So am I an iFool? Well, yes. And you should be too. By which I do not mean that you should go out and buy an iPhone and a Mac (especially with the recent release of the Palm Pre, which appears to have learned some of the lessons of its predecessors), but, rather, that you should embrace the lessons that these products teach -- simplicity as a virtue, simplicity as not being a barrier to sales, and a product that just works, without a constant need to tweak or maintain it in order to keep it working. Do that, and your product has a chance to become the next iFool's purchase. Make it a typical overly complex difficult to manage product, on the other hand... well, then you're just another mess in a large marketplace full of messes, and will stand out about as well as a bowling pin at a bowling alley, just one more indistinguishable product in a marketplace full of indistinguishable products. Which isn't what you were setting out to do, right?


Wednesday, September 16, 2009

So what about China?

Yet more paranoia about China and outsourcing engineering to China.

Pretty much every laptop computer you buy today is already made in China. That Macbook Pro that the paranoid executive won't take to China? Made in China.

There are some reasons to suspect corporate espionage, but the nationality of the perpetrator is irrelevant. I'm unclear about the exact motivations for the rampant China bashing that seems to happen in our media today, but the Chinese as a people have every motivation to not engage in dishonest dealing -- they need the West's money in order to continue modernizing their economy. China was a third world nation only 20 years ago, with an industrial base similar to that of most Western nations in the 1950's but 10 times more people to support with that industrial base. They've come a long ways in the past twenty years, but still have a lot further to go and they know it. Engaging in organized skulduggery (as vs. the ordinary disorganized industrial espionage that happens between business competitors) is not in their best interests and the least of our worries.

I've managed Chinese programmers working on security products. They're smart, but green. They still have a lot to learn about what it takes to get products through the whole product cycle from concept to final delivered product in the customer's hands, and they know it. Perhaps at some time in the future we'll need to worry about Chinese programmers inserting time bombs into security products, but today? Again, they have too much to lose, especially if their code is being regularly reviewed by senior American engineers, as was true in our case.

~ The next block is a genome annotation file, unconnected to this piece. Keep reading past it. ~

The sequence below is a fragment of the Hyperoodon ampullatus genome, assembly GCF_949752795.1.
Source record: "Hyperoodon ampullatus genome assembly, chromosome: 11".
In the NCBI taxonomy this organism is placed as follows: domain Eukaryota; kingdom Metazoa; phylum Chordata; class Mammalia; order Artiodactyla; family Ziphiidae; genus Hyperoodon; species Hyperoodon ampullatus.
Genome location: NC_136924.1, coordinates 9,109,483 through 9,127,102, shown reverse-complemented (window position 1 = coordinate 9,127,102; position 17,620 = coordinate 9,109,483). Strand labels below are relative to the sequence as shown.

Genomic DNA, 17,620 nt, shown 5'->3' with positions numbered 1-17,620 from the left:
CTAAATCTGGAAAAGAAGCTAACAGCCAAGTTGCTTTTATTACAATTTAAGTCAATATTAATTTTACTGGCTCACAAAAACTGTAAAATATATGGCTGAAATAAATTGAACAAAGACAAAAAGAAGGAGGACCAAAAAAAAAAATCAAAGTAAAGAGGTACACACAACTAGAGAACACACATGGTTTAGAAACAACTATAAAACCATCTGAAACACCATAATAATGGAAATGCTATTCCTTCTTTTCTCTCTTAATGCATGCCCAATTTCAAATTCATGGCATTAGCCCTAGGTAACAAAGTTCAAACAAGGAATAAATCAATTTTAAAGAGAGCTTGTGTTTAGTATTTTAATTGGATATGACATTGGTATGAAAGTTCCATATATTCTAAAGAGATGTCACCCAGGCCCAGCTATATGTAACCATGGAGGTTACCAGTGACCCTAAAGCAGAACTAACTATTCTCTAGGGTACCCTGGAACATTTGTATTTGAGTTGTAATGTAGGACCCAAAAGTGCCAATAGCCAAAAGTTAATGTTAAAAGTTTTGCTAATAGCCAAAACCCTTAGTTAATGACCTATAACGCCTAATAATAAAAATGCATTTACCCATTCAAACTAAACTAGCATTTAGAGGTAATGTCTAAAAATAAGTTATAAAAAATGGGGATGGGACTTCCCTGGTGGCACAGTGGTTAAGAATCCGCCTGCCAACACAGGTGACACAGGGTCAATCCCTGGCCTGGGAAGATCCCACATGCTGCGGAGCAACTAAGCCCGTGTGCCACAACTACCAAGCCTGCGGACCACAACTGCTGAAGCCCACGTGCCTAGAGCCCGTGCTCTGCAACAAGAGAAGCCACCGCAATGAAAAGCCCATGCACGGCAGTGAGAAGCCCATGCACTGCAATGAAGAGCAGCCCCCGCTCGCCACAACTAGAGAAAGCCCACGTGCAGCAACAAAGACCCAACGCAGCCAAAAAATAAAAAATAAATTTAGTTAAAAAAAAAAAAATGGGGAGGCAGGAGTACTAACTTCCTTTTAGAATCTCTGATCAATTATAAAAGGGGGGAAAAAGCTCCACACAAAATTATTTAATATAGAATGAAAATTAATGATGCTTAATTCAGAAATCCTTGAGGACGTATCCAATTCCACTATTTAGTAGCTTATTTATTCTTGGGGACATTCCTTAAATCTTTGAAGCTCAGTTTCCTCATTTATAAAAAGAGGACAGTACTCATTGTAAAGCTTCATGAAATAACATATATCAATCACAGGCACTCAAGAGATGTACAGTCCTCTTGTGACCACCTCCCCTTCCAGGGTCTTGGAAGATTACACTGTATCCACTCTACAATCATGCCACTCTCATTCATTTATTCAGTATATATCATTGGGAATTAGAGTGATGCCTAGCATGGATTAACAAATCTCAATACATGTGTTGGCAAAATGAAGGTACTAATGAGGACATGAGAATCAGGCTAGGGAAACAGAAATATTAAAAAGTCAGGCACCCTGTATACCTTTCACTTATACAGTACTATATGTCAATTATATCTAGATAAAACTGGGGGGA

In short, you should definitely follow your normal procedures for detecting and closing security vulnerabilities, but singling out one nation -- China -- for special scrutiny is just plain silly. Yes, follow good practices -- don't leave your cell phone out and about, same deal with your laptop computer, make sure your firewall software is running, don't stick foreign media into your computer's ports or hard drives or install unsigned programs, if you've outsourced development have regular design and code reviews to catch security issues early, etc. But I have to think that all this emphasis upon one nation as a "threat" has more to do with politics than with technology, and distracts us from the real problems of securing our computers against real threats -- which are more likely to come from Eastern European virus writers than anything coming out of China.


Monday, September 14, 2009

A new gadget

This is an HP OfficeJet Pro 8500. It is a fax machine, copy machine, scanner, photo printer, and just plain printer. It uses a water-resistant pigment-based ink so while it's not a laser printer, it fills the same basic need. It's fast, and the inks are priced reasonably on a per-page basis. So far, so good.

It replaces a laser printer, an inkjet printer, a scanner, and a fax machine, and frees up a huge amount of space in my home office even if it does sort of overlap the sides of my filing cabinet. And because it's network-connected to my Airport Extreme (via a network cable, not via WiFi), I can print wirelessly from my MacBook Pro while I'm at the dining room table or in the bedroom.